Colorado designer's AI-generated artwork prompts copyright protest
The designer behind AI-generated artwork that caused an uproar after it won a state competition is challenging the federal government over a copyright claim.
Why it matters: Jason Allen says his appeal to establish ownership of his piece "Théâtre D'opéra Spatial," is the first of its kind.
Catch up quick: His work gained notoriety last year after it placed first in the Colorado State Fair Fine Arts Competition under the "Digital Art/Digitally Manipulated Photography" category.
- The work was created with Midjourney, an AI program, and it led some people to accuse him of cheating — though he tells Axios Denver he did not break any competition rules.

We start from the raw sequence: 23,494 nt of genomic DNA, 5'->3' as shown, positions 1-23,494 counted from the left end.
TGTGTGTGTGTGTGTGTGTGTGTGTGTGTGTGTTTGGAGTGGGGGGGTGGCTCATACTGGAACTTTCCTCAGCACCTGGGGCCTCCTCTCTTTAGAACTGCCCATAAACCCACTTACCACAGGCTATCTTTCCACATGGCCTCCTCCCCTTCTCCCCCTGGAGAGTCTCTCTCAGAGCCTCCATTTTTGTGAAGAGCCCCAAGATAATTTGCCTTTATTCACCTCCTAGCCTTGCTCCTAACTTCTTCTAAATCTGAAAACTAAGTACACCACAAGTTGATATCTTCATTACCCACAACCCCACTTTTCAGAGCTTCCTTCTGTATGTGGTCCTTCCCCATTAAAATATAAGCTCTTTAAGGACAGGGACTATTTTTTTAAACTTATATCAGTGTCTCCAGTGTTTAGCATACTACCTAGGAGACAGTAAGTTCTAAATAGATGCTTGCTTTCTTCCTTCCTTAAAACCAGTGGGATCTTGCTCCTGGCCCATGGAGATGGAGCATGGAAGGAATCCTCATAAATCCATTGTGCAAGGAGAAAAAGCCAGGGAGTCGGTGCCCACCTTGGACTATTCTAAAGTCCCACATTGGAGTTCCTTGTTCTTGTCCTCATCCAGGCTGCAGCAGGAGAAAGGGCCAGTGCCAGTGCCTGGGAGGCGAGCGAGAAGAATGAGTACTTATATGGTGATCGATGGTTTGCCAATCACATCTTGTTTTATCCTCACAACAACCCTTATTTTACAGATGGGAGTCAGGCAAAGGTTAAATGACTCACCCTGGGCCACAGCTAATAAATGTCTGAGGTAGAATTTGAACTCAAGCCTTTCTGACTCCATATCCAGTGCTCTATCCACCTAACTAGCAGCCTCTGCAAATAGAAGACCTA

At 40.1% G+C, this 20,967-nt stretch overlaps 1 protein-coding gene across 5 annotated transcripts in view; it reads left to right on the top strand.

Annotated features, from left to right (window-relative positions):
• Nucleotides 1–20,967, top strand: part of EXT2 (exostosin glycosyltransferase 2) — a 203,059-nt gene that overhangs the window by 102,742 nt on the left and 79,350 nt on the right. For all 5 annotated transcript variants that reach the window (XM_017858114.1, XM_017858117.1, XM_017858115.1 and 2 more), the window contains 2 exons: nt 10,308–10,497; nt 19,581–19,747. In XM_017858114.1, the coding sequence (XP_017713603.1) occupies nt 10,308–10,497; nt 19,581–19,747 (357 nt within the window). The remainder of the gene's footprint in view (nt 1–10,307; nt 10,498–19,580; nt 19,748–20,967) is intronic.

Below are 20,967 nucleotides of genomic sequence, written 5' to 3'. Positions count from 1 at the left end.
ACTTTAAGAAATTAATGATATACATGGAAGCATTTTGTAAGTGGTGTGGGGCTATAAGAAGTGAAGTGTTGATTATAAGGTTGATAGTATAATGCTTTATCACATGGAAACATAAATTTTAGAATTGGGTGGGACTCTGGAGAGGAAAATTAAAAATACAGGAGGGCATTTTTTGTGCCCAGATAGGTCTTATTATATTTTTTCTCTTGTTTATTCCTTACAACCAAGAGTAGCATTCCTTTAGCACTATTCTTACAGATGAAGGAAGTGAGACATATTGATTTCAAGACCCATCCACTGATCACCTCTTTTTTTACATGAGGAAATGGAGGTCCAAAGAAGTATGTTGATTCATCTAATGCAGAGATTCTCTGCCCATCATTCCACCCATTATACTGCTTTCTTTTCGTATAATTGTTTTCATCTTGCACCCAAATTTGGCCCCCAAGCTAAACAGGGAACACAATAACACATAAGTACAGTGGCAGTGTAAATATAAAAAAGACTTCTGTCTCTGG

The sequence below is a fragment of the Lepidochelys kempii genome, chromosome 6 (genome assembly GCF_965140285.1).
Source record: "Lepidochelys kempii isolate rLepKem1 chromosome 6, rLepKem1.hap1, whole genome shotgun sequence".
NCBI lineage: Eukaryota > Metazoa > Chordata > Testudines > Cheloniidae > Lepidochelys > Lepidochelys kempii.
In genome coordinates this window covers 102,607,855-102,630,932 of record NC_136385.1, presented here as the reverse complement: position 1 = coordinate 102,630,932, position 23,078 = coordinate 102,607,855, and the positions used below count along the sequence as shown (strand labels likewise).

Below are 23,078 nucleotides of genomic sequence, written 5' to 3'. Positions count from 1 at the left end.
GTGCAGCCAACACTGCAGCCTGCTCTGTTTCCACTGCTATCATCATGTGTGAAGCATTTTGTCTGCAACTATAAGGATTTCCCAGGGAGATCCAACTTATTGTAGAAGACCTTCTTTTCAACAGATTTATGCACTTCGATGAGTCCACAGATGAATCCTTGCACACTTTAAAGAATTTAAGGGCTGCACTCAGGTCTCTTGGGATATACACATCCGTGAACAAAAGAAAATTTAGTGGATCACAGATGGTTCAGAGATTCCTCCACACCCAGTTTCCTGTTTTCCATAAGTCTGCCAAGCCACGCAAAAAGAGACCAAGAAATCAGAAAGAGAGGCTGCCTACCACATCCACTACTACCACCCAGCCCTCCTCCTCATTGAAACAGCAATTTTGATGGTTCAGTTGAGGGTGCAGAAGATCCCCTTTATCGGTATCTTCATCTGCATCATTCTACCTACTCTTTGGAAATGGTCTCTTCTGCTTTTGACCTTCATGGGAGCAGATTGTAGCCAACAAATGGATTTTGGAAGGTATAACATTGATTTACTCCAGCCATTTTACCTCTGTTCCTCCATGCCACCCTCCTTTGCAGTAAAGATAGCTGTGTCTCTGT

Driving the news: Now, Allen, a Pueblo-based game designer, has appealed a decision from the U.S. Copyright Office after it rejected his copyright claim. The appeal was first reported by the Denver Post.
Between the lines: Allen and his attorney are arguing the use of AI to create art is a legitimate form of artistic expression.
- The copyright claim was rejected because the federal office said it did not contain any human authorship.
What they're saying: "They're not being fair and their decision is wrong," Allen tells Axios Denver about the copyright office's decision.
- Allen said the government is similar to other artists who refuse to see AI as a tool for artistic expression.
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